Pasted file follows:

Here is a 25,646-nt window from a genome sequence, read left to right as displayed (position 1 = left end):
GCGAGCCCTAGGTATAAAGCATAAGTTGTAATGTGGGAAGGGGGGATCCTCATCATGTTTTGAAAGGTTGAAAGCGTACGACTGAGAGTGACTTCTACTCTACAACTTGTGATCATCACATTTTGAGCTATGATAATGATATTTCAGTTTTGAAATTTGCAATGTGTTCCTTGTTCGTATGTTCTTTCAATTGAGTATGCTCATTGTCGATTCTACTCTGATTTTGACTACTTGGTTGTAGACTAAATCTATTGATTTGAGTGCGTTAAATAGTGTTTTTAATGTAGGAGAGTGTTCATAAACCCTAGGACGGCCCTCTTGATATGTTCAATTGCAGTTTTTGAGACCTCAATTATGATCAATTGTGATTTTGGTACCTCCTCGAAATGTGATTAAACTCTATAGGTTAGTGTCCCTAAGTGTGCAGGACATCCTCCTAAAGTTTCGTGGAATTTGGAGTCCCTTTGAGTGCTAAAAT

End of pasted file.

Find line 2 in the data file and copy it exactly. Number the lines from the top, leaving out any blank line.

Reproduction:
GCGAGCCCTAGGTATAAAGCATAAGTTGTAATGTGGGAAGGGGGGATCCTCATCATGTTTTGAAAGGTTGAAAGCGTACGACTGAGAGTGACTTCTACTCTACAACTTGTGATCATCACATTTTGAGCTATGATAATGATATTTCAGTTTTGAAATTTGCAATGTGTTCCTTGTTCGTATGTTCTTTCAATTGAGTATGCTCATTGTCGATTCTACTCTGATTTTGACTACTTGGTTGTAGACTAAATCTATTGATTTGAGTGCGTTAAATAGTGTTTTTAATGTAGGAGAGTGTTCATAAACCCTAGGACGGCCCTCTTGATATGTTCAATTGCAGTTTTTGAGACCTCAATTATGATCAATTGTGATTTTGGTACCTCCTCGAAATGTGATTAAACTCTATAGGTTAGTGTCCCTAAGTGTGCAGGACATCCTCCTAAAGTTTCGTGGAATTTGGAGTCCCTTTGAGTGCTAAAAT